As we rollout the live capture system in existing offices, we will continue to explore ways of expanding our office footprint to reach out to communities in the rural and remote areas. As an interim measure, the department has deployed 115 mobile units countrywide. We have also started a tender process for a mobile solution which will capacitate mobile units to receive applications for smart ID cards and passports.
Immigration Services: Permitting
R1.2 billion is set aside for immigration services. The turnaround standard set last year of 85% of permits delivered within eight months will be maintained.
The target for adjudicating temporary residence visas increased to 90% within eight weeks for business and general work visas. We are committing to improving the target for critical skills visas by 5%, to 80% adjudicated within four weeks.
Continued Work on Land Ports
The project to upgrade our six largest land ports of entry will continue with the department engaging National Treasury on securing service providers. This massive infrastructure development project will contribute to radical economic transformation whilst improving trade within the SADC region.
Border Management Authority
While completing the legislative process, the Border Management Authority project office will continue with the development of a detailed roadmap and blueprint.
An integrated border management strategy has been developed and will be implemented in phases. The introduction of the Border Management Authority (BMA) Bill, 2016 represents a radical shift from the colonial and apartheid systems that were based on the inhuman exploitation of subjugated peoples.
International Migration Policy
The transformation of South Africa’s international migration policy is among the major priorities of the department. Therefore, we are focusing on implementing the White Paper approved by Cabinet in March 2017. This is an important milestone for South Africa. The recent amendments to immigration legislation require investors who establish businesses in South Africa to make sure that 60% or more of their employees are South African and that skills are transferred to citizens.
In the shorter term, however, urgent amendments to the immigration and refugees acts are needed to address immediate challenges. This policy development process should result into a comprehensive overhaul of immigration and refugees legislation.
For the first time our country will have an immigration policy that is focused on development and on Africa; and that enables risks to be managed proactively. Much work was also done to ease travel for investors and businesses to promote economic development in our country and the region.
For instance, in 2015, the department announced a 10-year multiple entry visa for our BRICS partners, and in 2016, a 10-year multiple entry visa was granted for business and academics from the African continent.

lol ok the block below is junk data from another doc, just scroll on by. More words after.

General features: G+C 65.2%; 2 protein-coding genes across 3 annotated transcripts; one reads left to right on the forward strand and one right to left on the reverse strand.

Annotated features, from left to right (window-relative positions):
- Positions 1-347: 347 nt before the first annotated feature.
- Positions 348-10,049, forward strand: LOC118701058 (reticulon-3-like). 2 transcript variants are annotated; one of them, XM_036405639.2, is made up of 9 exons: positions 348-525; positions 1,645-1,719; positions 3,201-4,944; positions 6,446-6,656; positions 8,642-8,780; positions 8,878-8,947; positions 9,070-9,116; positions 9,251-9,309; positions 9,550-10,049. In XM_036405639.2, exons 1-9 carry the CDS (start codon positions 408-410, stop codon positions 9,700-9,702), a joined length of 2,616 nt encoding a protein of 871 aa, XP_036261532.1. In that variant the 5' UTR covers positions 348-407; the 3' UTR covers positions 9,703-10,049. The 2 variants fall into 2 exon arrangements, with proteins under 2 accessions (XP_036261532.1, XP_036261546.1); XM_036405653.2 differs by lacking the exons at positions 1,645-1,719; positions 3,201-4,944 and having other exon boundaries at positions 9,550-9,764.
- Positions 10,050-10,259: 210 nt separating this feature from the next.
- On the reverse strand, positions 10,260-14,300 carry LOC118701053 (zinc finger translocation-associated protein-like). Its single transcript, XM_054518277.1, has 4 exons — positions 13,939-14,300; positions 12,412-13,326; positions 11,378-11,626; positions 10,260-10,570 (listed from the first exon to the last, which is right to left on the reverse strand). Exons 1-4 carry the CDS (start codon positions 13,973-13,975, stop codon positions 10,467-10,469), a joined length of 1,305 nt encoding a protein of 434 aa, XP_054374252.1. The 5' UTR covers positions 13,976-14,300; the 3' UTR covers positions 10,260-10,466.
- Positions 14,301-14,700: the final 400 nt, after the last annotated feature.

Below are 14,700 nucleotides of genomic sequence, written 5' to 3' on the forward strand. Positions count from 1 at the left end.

It is in this way that we may pursue the goals of the African Union Agenda 2063 regarding the envisaged promotion of free trade, movement of people, goods and services in the continent. Similarly, all AU Member States are working on immigration regimes which will not compromise the security of other states.
Uprooting Systematic Corruption
We are intensifying our all-out fight against corruption in all its manifestations. IDs, passports and birth certificates have high value and the DHA is under constant attack by local and international criminal syndicates. Cybercrime is also on the rise.
We will strengthen the work of our Counter Corruption unit, of uprooting fraud, bribery and corruption inside and outside the system. This work we will do through “Bvisa Masina” – cleaning the rot – programme, which was launched in 2015.
Since its launch, there has been 166 arrests for fraud and other crimes: with 85 officials arrested and 81 members of the public, either working alone or for syndicates. This work we will fast-track and develop in line with the National Anti-Corruption Strategy.
Honourable Chairperson,
Before concluding, I must speak to the important work done by the entities that receive funds via the DHA. I would like to reiterate the Department and Government’s view that the IEC’s independence remains of paramount importance, in order for it to continue to entrench the hard-fought democracy our country enjoys today.
Government Printing Works
The Government Printing Works is a success story for the country. This is a highly efficient self-funded organisation that produces, amongst others, your new secure passports and smart ID cards. The GPW is positioning itself as a high-security printer of official documents in any medium and contributes to security and credibility of government. In this regard they require two bills that will be tabled in this house. The GPW State Owned Company Bill will be tabled this year and the Security Printers Bill will be tabled in the 2018/19 financial year.
Together, we move South Africa forward
Honourable Members,
This I must emphasise: to make a breakthrough on our strategic objectives, we need strong partnerships across a range of stakeholders, embracing community representatives, non-governmental organisations, faith based organisations, traditional leadership, business, UN-based organisations and broader society.
Particular focus is also required on the most vulnerable, particularly women and children. It is important to combat gender violence and abuse including human trafficking, abductions and marriages of convenience.
I wish to express my thanks for the many valuable inputs that were made in response to the Green paper on International Migration during its development stage; and to SADC Ministers who participated at the International Migration conference in March.
We greatly appreciate the support we enjoyed from the Portfolio Committee on Home Affairs under the leadership of Hon. Mashile and the Select Committee on Social Services led by Hon. Dlamini.
In conclusion, I am confident that this House understands that the Department of Home Affairs is a strategic resource for enabling the empowerment of citizens, the inclusive socio-economic development of our economy and efficient and accountable government. It is these noble commitments that spurred us this year to adopt as the theme for the budget debate – “Secure and Efficient Service to the People!”
I thank you!

Pages:1234567...215»